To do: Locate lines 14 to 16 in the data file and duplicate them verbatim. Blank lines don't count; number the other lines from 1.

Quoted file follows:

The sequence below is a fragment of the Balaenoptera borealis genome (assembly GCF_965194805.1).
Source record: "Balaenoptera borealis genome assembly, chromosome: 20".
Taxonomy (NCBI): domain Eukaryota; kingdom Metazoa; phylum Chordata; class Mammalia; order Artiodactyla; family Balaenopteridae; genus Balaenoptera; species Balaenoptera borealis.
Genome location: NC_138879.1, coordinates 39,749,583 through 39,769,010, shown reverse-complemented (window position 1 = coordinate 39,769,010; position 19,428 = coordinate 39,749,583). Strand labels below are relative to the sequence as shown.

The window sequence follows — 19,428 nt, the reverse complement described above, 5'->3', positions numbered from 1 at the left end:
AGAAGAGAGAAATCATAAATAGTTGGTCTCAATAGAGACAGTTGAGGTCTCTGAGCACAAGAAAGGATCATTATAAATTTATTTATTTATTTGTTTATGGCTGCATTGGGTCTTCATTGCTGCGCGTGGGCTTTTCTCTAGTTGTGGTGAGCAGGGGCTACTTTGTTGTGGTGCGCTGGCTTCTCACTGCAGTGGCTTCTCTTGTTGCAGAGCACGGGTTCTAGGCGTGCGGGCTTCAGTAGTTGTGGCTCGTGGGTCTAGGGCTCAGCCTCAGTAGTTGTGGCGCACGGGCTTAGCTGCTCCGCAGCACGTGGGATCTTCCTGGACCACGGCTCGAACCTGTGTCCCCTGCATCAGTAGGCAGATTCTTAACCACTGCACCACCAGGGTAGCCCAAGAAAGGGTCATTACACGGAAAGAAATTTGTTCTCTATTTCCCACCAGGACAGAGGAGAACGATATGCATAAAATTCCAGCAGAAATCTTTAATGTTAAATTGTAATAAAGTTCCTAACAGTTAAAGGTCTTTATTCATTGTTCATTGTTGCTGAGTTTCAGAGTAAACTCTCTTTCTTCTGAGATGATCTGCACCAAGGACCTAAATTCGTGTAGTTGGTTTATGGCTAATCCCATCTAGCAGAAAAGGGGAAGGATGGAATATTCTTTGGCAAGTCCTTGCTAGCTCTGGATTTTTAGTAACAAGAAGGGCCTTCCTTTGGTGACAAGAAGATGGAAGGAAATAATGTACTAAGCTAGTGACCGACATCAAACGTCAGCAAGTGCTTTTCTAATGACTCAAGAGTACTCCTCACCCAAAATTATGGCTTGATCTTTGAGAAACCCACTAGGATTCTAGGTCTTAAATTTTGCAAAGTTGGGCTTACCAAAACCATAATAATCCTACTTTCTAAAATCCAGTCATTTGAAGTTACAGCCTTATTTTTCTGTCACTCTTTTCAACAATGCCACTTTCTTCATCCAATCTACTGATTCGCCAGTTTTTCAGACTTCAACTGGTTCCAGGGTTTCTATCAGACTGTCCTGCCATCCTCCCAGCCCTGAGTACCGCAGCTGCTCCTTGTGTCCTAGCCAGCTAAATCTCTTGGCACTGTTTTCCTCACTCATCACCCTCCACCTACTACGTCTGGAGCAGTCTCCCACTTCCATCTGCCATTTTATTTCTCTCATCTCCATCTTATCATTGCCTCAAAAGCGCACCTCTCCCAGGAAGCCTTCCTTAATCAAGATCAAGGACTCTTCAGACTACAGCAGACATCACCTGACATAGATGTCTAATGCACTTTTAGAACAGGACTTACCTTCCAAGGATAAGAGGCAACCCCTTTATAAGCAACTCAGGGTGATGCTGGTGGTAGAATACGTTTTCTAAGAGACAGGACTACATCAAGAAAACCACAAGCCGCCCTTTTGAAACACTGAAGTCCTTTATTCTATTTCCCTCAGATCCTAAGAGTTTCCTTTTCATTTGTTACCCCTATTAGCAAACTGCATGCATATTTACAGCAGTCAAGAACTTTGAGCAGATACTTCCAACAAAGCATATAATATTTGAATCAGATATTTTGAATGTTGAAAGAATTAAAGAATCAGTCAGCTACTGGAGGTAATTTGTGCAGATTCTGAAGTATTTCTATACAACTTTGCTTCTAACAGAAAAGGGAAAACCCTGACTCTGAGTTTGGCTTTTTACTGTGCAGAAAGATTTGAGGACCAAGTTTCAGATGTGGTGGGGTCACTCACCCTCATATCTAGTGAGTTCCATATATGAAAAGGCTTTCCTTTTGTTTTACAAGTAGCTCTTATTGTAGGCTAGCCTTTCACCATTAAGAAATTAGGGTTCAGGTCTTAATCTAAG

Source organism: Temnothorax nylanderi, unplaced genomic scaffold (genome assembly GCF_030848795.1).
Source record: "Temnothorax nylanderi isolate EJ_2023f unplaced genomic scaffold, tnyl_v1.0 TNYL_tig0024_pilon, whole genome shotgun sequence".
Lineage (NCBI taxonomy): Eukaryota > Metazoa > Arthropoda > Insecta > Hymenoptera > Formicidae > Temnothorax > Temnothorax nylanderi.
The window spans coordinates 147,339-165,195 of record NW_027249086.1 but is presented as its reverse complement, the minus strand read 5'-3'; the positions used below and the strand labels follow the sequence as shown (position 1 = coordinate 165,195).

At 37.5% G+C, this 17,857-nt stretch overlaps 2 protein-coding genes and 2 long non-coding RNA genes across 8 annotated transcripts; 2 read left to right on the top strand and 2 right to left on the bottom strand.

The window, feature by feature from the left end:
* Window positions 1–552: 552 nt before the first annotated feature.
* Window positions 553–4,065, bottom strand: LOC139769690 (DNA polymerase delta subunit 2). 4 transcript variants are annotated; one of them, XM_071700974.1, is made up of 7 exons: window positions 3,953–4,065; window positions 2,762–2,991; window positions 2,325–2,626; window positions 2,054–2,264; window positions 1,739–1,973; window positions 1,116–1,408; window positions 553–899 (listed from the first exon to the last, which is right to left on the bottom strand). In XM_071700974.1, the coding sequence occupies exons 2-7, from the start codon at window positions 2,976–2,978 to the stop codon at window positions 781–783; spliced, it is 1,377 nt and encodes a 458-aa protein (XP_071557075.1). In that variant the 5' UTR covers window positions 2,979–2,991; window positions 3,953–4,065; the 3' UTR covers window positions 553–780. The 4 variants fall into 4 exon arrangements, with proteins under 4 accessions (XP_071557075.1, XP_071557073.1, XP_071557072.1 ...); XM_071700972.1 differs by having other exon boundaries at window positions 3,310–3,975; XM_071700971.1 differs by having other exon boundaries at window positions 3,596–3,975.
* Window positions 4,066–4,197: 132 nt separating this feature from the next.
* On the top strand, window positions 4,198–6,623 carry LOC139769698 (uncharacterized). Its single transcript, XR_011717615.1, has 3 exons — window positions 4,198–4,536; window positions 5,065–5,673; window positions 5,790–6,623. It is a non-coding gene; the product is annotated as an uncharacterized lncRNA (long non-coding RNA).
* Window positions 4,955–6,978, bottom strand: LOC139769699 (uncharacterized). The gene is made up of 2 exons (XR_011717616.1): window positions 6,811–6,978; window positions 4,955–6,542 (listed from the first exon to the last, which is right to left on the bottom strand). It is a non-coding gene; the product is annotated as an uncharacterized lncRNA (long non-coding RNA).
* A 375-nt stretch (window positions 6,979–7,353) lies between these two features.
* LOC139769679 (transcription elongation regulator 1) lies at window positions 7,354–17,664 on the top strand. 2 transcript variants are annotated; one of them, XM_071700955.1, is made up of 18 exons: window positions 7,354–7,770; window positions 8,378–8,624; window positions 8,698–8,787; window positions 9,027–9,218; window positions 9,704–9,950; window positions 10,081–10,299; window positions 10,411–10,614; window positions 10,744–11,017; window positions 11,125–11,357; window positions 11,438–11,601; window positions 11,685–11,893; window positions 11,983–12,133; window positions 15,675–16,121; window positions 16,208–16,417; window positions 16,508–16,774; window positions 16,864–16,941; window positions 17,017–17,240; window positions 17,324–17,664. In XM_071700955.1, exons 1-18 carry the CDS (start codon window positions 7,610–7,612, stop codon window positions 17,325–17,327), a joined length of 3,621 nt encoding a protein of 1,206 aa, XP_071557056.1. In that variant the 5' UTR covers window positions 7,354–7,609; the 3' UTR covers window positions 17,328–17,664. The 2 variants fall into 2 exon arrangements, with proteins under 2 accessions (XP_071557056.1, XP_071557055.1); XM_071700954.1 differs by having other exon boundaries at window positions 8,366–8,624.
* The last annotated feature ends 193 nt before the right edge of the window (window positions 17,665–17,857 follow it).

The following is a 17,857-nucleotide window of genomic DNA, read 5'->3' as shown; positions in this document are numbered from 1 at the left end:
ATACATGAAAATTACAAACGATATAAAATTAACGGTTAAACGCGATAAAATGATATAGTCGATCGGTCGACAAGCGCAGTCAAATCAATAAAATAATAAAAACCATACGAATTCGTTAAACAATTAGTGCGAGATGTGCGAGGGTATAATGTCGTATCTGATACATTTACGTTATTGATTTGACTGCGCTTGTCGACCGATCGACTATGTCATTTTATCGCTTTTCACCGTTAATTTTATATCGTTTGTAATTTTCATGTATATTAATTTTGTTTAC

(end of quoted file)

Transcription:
* Window positions 553–4,065, bottom strand: LOC139769690 (DNA polymerase delta subunit 2). 4 transcript variants are annotated; one of them, XM_071700974.1, is made up of 7 exons: window positions 3,953–4,065; window positions 2,762–2,991; window positions 2,325–2,626; window positions 2,054–2,264; window positions 1,739–1,973; window positions 1,116–1,408; window positions 553–899 (listed from the first exon to the last, which is right to left on the bottom strand). In XM_071700974.1, the coding sequence occupies exons 2-7, from the start codon at window positions 2,976–2,978 to the stop codon at window positions 781–783; spliced, it is 1,377 nt and encodes a 458-aa protein (XP_071557075.1). In that variant the 5' UTR covers window positions 2,979–2,991; window positions 3,953–4,065; the 3' UTR covers window positions 553–780. The 4 variants fall into 4 exon arrangements, with proteins under 4 accessions (XP_071557075.1, XP_071557073.1, XP_071557072.1 ...); XM_071700972.1 differs by having other exon boundaries at window positions 3,310–3,975; XM_071700971.1 differs by having other exon boundaries at window positions 3,596–3,975.
* Window positions 4,066–4,197: 132 nt separating this feature from the next.
* On the top strand, window positions 4,198–6,623 carry LOC139769698 (uncharacterized). Its single transcript, XR_011717615.1, has 3 exons — window positions 4,198–4,536; window positions 5,065–5,673; window positions 5,790–6,623. It is a non-coding gene; the product is annotated as an uncharacterized lncRNA (long non-coding RNA).